Vol 119, No 1 (Supplement) 2014
Supplement abstract

Lamina X of the spinal cord in motor neuron disease

Published 2015-03-19


  • Stem-like cells,
  • ALS,
  • G93A mouse,
  • lithium,
  • glial and neuronal markers

How to Cite

Ferrucci, M., Falleni, A., Fulceri, F., Paparelli, S., Lazzeri, G., Flaibani, M., & Fornai, F. (2015). Lamina X of the spinal cord in motor neuron disease. Italian Journal of Anatomy and Embryology, 119(1), 86. Retrieved from https://oajournals.fupress.net/index.php/ijae/article/view/2439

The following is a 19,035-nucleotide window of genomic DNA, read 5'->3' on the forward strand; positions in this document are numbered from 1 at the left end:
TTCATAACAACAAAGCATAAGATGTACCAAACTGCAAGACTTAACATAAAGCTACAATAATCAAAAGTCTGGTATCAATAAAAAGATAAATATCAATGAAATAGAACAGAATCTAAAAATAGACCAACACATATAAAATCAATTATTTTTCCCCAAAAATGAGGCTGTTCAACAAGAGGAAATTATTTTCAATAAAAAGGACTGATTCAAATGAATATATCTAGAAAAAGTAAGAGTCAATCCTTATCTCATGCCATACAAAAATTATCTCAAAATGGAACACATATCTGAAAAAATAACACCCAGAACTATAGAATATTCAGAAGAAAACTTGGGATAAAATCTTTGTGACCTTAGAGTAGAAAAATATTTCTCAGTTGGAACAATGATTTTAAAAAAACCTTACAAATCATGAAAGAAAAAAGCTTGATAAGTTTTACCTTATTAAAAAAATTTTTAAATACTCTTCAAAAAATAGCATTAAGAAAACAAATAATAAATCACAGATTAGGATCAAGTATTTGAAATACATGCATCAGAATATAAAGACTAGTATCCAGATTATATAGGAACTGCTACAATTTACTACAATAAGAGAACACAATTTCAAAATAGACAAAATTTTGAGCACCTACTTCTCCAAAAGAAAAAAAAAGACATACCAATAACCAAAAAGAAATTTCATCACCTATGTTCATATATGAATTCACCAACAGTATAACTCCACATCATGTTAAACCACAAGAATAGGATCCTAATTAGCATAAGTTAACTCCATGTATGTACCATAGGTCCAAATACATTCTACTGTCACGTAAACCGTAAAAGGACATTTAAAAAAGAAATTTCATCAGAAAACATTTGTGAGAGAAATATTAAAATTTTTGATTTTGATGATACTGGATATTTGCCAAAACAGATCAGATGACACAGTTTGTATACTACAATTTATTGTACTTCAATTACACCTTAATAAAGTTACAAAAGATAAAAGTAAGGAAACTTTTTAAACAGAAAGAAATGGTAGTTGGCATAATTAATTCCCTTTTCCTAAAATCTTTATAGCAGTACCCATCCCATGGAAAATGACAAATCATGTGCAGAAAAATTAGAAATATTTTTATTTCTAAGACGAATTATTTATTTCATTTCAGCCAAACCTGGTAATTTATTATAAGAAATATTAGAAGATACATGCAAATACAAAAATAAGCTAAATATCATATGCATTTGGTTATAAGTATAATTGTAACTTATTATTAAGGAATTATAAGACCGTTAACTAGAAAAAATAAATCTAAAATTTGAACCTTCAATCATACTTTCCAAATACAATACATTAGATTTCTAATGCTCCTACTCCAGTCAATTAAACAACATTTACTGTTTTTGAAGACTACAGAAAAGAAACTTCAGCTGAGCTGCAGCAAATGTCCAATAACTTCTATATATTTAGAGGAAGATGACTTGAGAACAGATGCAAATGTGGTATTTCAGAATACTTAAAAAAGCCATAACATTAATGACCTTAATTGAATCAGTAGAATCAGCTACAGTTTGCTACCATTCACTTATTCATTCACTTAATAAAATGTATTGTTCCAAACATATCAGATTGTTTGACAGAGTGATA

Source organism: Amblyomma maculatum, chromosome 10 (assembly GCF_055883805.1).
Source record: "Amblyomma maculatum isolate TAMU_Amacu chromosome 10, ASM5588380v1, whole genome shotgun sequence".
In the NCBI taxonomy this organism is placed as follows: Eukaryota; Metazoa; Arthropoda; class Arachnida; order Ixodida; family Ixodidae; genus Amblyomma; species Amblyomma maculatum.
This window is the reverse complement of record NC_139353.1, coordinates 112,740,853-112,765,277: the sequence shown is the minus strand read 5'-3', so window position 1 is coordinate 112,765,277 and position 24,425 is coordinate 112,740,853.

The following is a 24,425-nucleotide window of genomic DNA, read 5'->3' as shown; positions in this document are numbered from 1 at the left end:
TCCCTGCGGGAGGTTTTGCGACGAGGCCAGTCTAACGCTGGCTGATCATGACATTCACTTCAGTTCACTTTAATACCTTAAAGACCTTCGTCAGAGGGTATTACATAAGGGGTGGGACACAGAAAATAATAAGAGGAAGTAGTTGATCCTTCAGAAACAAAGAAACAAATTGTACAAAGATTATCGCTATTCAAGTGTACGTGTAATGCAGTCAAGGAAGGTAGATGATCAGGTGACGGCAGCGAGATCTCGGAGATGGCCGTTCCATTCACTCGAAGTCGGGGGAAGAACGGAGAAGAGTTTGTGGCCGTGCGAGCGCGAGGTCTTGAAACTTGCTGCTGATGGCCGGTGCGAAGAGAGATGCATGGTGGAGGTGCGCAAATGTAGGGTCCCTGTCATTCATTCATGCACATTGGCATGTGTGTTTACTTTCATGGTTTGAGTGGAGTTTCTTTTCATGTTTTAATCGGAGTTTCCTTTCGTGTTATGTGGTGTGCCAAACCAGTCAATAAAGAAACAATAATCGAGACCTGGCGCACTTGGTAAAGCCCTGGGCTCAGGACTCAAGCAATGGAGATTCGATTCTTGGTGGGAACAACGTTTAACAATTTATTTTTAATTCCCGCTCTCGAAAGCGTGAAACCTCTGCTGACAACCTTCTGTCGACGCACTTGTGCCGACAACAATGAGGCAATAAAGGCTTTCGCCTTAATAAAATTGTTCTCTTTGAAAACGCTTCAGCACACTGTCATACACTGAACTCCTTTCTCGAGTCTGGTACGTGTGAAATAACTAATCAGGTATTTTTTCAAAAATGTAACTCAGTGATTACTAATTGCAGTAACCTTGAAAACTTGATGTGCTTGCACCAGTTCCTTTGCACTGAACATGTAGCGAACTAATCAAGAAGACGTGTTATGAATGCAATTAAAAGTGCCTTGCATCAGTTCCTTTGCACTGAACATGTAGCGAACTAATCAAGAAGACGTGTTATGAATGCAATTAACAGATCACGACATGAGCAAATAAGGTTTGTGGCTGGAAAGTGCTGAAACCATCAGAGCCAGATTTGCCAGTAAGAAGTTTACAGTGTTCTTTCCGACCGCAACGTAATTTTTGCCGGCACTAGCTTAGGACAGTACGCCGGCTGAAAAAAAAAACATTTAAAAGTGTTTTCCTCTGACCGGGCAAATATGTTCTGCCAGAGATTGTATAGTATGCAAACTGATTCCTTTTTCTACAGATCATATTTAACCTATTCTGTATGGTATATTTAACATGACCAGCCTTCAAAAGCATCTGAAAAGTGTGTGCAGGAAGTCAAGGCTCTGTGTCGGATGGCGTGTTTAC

A number of plastic events were described in the spinal cord in the course of amyotrophic lateral sclerosis (ALS). These consist of various morphological effects, involving neurons, glia, and inflammatory cells, as well. Among plastic changes, an increase in neuronal progenitor cells (NPC) occurs within ependymal cells layer of lamina X. This stem cell-like activity is known to be weak in baseline conditions but it is known to increase significantly during spinal cord disorders, when it preferentially generates glial cells, due to the strong gliogenic effect of the spinal cord “milieu”. In the present work, we used immunohistochemistry and electron microscopy to analyze cell number within lamina X at the end stage of disease in the G93A mouse model of ALS in baseline conditions and following chronic lithium administration. These cells were identified by using GFAP, bIII-tubulin, NeuN, and calbindin- D28K immunostaining. In the absence of lithium we observed an increase of lamina X cells in ALS mice with a glial phenotype, while in G93A mice treated with lithium these cells differentiate towards neuronal-like phenotype. These effects of lithium are concomitant with slowed disease progression and are reminiscent of the neurogenetic effects described in the sub-ependymal ventricular zone of the hippocampus. The present data confirm the scarce NPC activity in the intact spinal cord which is enhanced by disease conditions; in the presence of chronic lithium, such increased NPCs differentiate towards a neuron-like rather than a glial phenotype.